As I reach the halfway point for my Chesapeake Conservation Corps year with the Alliance for the Chesapeake Bay, I find myself reflecting on what it is that has made my past six months so special.

A large number of the great memories comes from the amazing people I work with, as well as the gratifying, hands-on work that I get to be a part of, including attending Project Clean Stream events around the watershed.

The project is at the core of the Alliance’s mission because it engages the public in helping to restore and protect the Bay watershed’s land and waterways through local volunteer cleanups.

The last Project Clean Stream cleanup I participated in took place at Baltimore’s Hanlon Park Community. Victor Ukpolo Jr., a concerned community member, organized and registered the event and served as the site captain. The 30-degree temperature that Saturday had failed to stop volunteers from showing up and powering through the cold to collect bags and bags of trash. Hands-on experiences like this enable volunteers to see the damage caused by trash and the benefits of picking it up.

Project Clean Stream not only improves the beauty of surrounding areas and health of waterways, it also encourages neighborhoods, towns and cities in the Chesapeake watershed to work toward fostering environmental stewardship in the community. The Alliance’s goal is to provide technical support to local groups to help them coordinate their own trash cleanup, rally volunteers and properly dispose of the trash. People attending these cleanups are inspired to reduce the amount of trash they create and are encouraged to continue to care for their local waterway.

“Why do people have to use plastic?” asked Charlotte, a 10-year-old volunteer at Hanlon Park as she placed a plastic water bottle that had been buried in the dirt into her trash bag. I told her that there isn’t a good reason for people using plastic, but I thanked her for her help and told her she should tell all of her friends about how she spent her Saturday cleaning up her local stream. When Charlotte left that day, she ran up to me to tell me she would be sure to share with all of her friends how she cleaned up her local stream, and how water bottles and other trash can end up littering our streams and the Bay.

While Project Clean Stream takes place year-round, spring is just around the corner, which that means that we are beginning to prepare for a busy season of Earth Day events, stream cleanups, tree plantings and more.

Beautiful weather and blooming flowers make spring a popular season for people to get outside and participate in community service that works toward creating a healthier planet. This includes thousands of volunteers participating in watershedwide Project Clean Stream events.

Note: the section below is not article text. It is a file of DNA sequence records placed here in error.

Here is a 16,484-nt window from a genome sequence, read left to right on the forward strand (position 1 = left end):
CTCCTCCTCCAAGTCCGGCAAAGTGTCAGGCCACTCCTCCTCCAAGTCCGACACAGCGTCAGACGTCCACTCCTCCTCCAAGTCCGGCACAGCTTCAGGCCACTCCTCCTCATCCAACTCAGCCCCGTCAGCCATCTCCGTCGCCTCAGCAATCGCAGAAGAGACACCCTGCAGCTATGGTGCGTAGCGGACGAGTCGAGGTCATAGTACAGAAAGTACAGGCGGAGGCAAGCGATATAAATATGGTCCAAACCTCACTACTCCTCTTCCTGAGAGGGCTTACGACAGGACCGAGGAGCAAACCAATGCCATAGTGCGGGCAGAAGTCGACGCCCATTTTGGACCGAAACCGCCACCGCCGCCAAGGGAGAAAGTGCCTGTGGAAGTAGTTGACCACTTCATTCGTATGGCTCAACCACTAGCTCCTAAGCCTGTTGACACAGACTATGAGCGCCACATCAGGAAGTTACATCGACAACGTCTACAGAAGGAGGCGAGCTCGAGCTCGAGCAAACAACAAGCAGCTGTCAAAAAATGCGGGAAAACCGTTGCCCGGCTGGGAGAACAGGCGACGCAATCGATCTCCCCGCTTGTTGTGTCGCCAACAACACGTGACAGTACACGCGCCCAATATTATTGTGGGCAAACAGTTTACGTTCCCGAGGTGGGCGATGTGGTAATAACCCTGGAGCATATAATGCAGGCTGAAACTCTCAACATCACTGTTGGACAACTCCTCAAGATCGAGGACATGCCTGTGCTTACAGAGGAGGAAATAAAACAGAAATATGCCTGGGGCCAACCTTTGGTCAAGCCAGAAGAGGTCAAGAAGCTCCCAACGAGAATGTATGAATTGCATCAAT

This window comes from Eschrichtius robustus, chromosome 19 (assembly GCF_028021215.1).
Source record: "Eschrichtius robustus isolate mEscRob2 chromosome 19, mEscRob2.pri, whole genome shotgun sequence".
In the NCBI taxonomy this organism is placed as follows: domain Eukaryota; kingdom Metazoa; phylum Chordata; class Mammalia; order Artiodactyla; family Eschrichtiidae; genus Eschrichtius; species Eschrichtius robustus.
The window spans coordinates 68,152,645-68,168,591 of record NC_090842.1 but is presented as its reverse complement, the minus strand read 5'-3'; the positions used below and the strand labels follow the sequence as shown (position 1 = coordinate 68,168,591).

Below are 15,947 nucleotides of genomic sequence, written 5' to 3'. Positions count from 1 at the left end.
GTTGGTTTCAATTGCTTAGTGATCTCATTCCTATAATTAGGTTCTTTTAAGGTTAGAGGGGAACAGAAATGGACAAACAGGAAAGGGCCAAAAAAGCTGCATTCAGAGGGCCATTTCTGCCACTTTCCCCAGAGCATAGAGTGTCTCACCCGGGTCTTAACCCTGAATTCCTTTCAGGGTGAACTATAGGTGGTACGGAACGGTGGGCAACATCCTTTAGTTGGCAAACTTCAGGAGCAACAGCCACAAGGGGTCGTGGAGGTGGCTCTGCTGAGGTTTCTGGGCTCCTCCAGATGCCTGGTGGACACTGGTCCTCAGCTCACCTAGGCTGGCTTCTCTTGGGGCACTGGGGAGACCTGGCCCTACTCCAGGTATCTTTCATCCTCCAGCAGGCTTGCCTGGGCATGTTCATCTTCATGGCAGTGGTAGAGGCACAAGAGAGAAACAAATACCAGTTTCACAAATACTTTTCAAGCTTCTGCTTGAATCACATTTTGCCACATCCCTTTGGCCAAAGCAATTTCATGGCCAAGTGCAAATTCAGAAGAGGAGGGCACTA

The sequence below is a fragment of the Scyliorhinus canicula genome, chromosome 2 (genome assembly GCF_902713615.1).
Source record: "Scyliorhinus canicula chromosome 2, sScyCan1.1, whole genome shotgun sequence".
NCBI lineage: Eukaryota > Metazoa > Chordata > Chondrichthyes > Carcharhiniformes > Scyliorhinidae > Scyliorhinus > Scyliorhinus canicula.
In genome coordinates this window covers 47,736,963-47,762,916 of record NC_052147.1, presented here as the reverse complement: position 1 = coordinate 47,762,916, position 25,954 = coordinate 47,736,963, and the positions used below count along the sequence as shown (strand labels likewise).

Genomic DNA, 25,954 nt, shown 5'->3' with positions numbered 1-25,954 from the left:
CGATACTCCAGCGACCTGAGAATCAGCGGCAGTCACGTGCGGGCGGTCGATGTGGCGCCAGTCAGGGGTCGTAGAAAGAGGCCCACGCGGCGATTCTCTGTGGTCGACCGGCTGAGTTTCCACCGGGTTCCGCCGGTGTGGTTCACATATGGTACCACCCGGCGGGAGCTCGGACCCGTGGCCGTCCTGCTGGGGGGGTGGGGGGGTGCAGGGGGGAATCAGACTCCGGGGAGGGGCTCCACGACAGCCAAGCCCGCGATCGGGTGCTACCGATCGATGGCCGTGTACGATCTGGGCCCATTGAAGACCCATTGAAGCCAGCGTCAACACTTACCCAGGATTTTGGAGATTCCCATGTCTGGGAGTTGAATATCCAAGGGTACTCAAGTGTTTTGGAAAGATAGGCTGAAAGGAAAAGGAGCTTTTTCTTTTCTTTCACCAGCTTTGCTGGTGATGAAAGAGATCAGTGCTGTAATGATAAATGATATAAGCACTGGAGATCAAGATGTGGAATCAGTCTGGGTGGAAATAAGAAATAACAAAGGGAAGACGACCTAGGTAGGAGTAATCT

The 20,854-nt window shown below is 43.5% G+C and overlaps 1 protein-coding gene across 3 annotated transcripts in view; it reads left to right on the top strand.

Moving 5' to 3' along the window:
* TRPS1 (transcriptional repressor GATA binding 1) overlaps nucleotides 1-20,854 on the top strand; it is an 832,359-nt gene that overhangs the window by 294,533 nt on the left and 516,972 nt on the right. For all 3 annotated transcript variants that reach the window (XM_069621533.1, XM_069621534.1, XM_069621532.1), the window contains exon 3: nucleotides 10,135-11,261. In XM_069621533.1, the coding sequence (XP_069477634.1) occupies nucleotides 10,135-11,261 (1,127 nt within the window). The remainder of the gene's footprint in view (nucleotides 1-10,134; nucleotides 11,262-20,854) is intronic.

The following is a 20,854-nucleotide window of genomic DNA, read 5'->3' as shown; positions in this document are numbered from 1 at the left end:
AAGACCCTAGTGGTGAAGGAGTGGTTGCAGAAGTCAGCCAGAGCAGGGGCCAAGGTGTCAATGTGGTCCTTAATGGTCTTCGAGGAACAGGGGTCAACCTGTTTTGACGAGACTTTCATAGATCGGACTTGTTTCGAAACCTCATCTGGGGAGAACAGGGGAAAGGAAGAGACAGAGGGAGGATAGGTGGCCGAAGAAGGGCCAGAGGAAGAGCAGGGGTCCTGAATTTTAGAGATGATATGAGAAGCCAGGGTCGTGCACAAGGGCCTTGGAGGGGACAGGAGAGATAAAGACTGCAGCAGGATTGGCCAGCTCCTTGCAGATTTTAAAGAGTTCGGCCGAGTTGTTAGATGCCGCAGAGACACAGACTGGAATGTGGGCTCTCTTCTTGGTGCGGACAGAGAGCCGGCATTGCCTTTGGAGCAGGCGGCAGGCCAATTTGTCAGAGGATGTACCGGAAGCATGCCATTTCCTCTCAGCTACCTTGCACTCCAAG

To celebrate spring and kick off a year full of stream cleanups, the Alliance is presenting All Hands on Deck Day on Saturday, April 6, and will be hosting an open house at our headquarters in Annapolis. The open house is a chance to meet Alliance staff and learn about our work in Maryland as well as across the watershed. We will also be giving away native plants to educate the public about how and why these species contribute to a healthier Chesapeake watershed.

The Alliance encourages community engagement and environmental stewardship, and April 6 is just the start. Project Clean Stream could not be what it is today without team leaders like Ukpolo, who volunteer as site captains for local cleanup sites. Site captains are the volunteers who identify the trash-covered areas, register them on our website, then work to spread the word about the event and rally volunteers.

These registered sites cover a wide variety of public land — including parks, schools, houses of worship and even neighborhoods. Captains are essential for fostering a relationship between cleanup events and one

of the most important aspect of Project Clean Stream — working with community members to help them recognize the negative impact of litter and why it is important to prevent trash from reaching local waterways, which Charlotte realized after filling an entire bag with trash she collected all by herself.

It is simple and easy to register a site that you think needs some attention. We recognize that not everyone has the time to take the lead on a cleanup event. This spring, we encourage local stewards to visit our Project Clean Stream website, and to search the existing cleanups for one near them. Be sure to check back periodically as more events are registered each week.

If you would like to learn more about Project Clean Stream and how to get involved as a volunteer, site captain or coordinator organization, visit

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